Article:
A vote’s a vote; reducing unnecessary losses on “enemy turf” has enormous political value; and progressives need not concede, explicitly or (by silence or evasion) implicitly, religious or military voters. It’s good to see these simple lessons are being taken to heart.

I think that’s a lesson that’s vitally important in all aspects of life, not just the portion of it labeled “politics”.  Where you think there are only enemies, you are missing vitally important allies.  They may not (and probably will not) always agree with you on things you’d really like to convince them of, and they may even try to convince you of some things you really aren’t on board with.  But so long as that doesn’t get in the way of coming together to work toward much-needed help for those who need it, the work itself will provide you with the common ground you need to move forward.

And that’s the sticky point: where we feel others’ actions or beliefs are antithetical to what we hold to be self-evident, it can be awfully hard for us to give up the habit of “I’m Right, They’re Wrong, and that makes this Their Fault”.  It becomes a default mental and even neurochemical response to throw up the barriers between “Us” and “Them”, creating an addictive feedback loop that works both ways.  So instead of taking responsibility for bridging those barriers and doing what we can to create new solutions, we either get bogged down in tracing blame or just abandon “them” entirely.  Gay Hendricks’ The Chemistry of Blame is a great article to read in full regarding how this works in terms of personal relationships and “becoming a conscious creator”-style approaches, but here’s the quotes I feel are most relevant here:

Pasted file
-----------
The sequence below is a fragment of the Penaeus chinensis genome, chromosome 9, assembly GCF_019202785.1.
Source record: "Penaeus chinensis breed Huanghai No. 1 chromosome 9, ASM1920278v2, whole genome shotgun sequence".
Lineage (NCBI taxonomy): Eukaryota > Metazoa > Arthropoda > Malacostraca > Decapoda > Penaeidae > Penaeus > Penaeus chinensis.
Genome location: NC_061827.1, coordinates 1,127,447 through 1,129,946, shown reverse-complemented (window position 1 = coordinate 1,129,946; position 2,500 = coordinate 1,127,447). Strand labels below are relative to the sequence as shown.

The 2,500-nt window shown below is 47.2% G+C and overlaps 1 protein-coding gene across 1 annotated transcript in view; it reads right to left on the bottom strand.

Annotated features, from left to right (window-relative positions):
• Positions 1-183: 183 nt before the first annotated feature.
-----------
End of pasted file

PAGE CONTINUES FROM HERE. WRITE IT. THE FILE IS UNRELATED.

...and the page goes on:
There is a great fundamental issue that overrides many of the things we can do to heal ourselves and the world: the human tendency to step into feeling like a victim and blaming others, instead of taking personal responsibility.

Usually in couples therapy, the first issue to be addressed is: Are you willing to make a commitment to solving the problem? One of the most typical responses is, “Well, I’d be committed if she were.”

“Are you willing to stay completely away from blaming anyone, and instead make a sincere commitment to resolving all the issues we confront?”

There’s only one solution, and that’s to take 100% impeccable responsibility – and create a space for the other person to take 100% impeccable responsibility as well. Responsibility has a contagious effect.

As a therapist, I point out repeatedly, “Okay, having said that your husband is a worthless piece of shit, tune inside. Do you feel happier?” The person begins to recognize that although they feel that “glee-gotcha” feeling that comes from assigning blame, they don’t feel happier.

“Do you choose being right or being happy?”

It’s the same with mastering personal responsibility. Once a person shifts out of glee and experiences the real joy of claiming responsibility, everything is changed.